OFF BEAT

OFFBEAT: Final week for tragic teacher tale 'The Children's Hour'

Phil Potempa's daily entertainment news column
2014-01-31T00:00:00Z OFFBEAT: Final week for tragic teacher tale 'The Children's Hour'By Philip Potempa philip.potempa@nwi.com, (219) 852-4327 nwitimes.com

I have never seen the 1961 film directed by William Wyler called "The Children's Hour," starring Audrey Hepburn, Shirley MacLaine, James Garner, Miriam Hopkins and Veronica Cartwright.

The film is based in the 1934 play by Lillian Hellman about the harm that gossip can cause, with the story set in an exclusive all-girls boarding school run by two young, unmarried female teachers who find themselves accused of having an "unnatural" relationship, after one of their students starts a hurtful rumor.

In the film version, it is Hepburn and MacLaine as the teachers, with Garner playing the fiance of Hepburn's character. Hopkins plays the actress-turned-teacher, dotty aunt of McClaine's character, and the catalyst who unknowingly helps instigate the rumor's origin.

Pride Films and Plays continues its 2013-14 season with a riveting and compelling new production of Hellman's classic story of love and lies. Directed with finesse and fine attention to detail by Derek Bertelsen, it ends an all-too-short run Feb. 9 at Collaboraction's Pentagon Theater, 1579 N. Milwaukee Ave.

I see many, many stage productions week after week. But this imagining of "The Children's Hour" is so well done, I have already purchased my tickets to see it this weekend for a second time.

Based on a true story, the play was originally banned in Chicago and not seen in the Windy City until the 1950s.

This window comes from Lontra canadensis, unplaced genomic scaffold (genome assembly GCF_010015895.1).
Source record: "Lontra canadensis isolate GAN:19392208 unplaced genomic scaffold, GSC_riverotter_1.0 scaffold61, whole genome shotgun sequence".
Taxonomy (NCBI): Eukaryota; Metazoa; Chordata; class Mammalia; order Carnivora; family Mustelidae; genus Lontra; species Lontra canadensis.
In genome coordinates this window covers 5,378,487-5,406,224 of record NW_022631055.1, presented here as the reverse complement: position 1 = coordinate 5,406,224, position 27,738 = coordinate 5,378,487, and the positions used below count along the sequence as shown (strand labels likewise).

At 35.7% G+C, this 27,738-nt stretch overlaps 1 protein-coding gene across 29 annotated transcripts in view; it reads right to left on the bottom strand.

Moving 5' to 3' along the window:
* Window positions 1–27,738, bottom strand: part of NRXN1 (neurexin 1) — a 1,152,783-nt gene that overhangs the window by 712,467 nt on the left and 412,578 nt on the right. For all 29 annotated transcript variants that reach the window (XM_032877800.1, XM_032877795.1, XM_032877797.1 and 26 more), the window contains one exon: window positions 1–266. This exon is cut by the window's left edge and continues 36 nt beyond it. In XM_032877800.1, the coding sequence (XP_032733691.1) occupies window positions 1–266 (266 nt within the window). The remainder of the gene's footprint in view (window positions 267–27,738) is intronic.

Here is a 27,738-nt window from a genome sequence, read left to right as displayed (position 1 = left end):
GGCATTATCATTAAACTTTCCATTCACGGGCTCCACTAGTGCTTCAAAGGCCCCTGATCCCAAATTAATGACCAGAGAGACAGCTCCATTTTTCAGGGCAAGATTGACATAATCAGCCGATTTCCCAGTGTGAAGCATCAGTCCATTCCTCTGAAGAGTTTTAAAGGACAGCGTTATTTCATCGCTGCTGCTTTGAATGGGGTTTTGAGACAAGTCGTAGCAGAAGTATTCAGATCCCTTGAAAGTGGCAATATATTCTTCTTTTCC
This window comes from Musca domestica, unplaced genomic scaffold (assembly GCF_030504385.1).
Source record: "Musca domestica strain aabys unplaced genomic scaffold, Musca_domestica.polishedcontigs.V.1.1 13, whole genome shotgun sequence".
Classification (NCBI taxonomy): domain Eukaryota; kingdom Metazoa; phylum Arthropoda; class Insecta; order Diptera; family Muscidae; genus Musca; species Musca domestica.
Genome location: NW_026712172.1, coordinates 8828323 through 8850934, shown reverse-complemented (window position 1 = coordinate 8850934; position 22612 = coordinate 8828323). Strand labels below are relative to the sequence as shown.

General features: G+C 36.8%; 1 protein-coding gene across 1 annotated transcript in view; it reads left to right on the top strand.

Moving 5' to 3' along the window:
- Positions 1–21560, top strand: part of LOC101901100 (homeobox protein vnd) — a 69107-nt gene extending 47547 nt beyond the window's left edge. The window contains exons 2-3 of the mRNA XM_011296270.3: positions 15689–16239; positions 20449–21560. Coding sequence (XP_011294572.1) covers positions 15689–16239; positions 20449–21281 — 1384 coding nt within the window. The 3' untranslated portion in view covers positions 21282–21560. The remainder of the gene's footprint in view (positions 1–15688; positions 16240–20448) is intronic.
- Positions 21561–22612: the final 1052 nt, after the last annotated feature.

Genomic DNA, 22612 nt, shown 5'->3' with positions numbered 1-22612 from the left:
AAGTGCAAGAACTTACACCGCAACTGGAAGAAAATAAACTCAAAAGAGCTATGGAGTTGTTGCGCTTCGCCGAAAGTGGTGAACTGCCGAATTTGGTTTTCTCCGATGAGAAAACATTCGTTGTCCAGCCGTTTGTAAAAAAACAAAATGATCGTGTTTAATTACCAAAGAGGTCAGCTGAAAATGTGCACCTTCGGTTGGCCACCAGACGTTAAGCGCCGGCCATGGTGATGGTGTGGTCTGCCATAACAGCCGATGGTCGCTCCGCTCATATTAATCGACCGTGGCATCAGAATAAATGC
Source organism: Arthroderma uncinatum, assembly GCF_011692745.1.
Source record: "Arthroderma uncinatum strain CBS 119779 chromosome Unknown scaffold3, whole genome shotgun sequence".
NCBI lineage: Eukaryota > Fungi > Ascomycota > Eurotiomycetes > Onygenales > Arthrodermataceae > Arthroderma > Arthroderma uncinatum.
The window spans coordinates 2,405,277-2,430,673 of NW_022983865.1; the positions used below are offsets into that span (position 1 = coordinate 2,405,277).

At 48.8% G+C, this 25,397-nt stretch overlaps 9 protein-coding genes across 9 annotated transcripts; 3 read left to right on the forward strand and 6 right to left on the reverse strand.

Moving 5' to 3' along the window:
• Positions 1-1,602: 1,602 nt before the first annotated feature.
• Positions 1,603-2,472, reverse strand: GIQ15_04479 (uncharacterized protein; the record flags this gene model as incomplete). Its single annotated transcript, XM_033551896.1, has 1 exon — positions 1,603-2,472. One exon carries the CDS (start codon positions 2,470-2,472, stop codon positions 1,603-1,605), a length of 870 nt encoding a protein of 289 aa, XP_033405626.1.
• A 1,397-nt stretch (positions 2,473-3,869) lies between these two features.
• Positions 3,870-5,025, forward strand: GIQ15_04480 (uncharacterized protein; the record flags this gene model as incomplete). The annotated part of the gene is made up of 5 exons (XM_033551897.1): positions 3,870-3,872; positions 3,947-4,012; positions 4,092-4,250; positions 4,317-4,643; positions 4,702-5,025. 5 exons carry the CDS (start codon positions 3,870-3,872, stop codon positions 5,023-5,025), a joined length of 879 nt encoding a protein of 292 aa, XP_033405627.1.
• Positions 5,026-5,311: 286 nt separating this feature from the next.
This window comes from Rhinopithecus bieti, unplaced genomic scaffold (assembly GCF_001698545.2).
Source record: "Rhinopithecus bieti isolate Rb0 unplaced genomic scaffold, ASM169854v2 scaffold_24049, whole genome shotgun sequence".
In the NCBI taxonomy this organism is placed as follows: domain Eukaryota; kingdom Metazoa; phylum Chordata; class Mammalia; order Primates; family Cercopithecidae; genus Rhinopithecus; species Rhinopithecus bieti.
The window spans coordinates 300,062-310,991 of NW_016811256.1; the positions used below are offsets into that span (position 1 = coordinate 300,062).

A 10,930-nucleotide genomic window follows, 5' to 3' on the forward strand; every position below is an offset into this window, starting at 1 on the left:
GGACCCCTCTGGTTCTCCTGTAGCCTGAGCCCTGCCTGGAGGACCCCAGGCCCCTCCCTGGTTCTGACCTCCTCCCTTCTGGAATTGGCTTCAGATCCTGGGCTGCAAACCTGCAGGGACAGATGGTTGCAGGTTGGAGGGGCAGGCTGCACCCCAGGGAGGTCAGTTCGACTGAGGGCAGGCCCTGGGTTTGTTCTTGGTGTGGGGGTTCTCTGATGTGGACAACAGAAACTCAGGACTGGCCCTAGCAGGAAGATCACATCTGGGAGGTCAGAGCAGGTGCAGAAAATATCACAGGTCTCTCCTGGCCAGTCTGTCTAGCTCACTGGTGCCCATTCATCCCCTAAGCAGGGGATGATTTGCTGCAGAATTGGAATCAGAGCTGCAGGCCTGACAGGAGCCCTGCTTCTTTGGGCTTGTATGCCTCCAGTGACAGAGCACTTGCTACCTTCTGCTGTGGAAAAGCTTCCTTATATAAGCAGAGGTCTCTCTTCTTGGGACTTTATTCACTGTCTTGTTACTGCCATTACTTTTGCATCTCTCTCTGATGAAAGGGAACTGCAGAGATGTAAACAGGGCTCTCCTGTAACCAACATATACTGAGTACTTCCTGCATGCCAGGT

It is Director Bertelsen's superb casting and the profound talent of his actresses in the leads that make this production so superior.

Britni Tozzi plays tear-stained Karen Wright, the young teacher with impending nuptials to Dr. Joseph Cardin, the local physician played by Nelson RodriguezWhitney Morse shows just the needed edge and determination as Martha Dobie, a single teacher with the heavy soul and equally heavy burden of running a school. Michelle McKenzie-Voigt is a beautiful blend of bubbly persona peppered with drama and entertaining faux lament as Mrs. Lily Mortar, Martha's kooky aunt. Joan McGrath plays the stone-faced, cold and defiant Mrs. Amelia Tilford, a wealthy socialite who is the trouble-making aunt of Dr. Joe Cardin. Ella Mouria Seet plays Agatha, Mrs. Tilford's maid.

The cast of fantastic young talent wonderfully choreographed as the whispering school children is perfect in every way, including Nathalie Mendez as Rosalie, Zoquera Milburn as Peggy, Brittany Bookbinder as Catherine, Tasheena Migayi as Evelyn, Katrina Kiss as Helen, Ashley Darger as Lois and Nora Elise Ulrey, who holds back nothing in a riveting performance as Mary Tilford, the little girl who uses lies and gossip to get her revenge for being disciplined.

Tickets are $25 and $30 available through Brown Paper Tickets at (800) 838- 3006 or brownpapertickets.com with 7:30 p.m. performances Thursday, Fridays and Saturdays and 3 p.m. Sundays. FYI: pridefilmsandplays.com

The opinions expressed are solely those of the writer. He can be reached at philip.potempa@nwi.com or (219) 852-4327.

Copyright 2014 nwitimes.com. All rights reserved. This material may not be published, broadcast, rewritten or redistributed.

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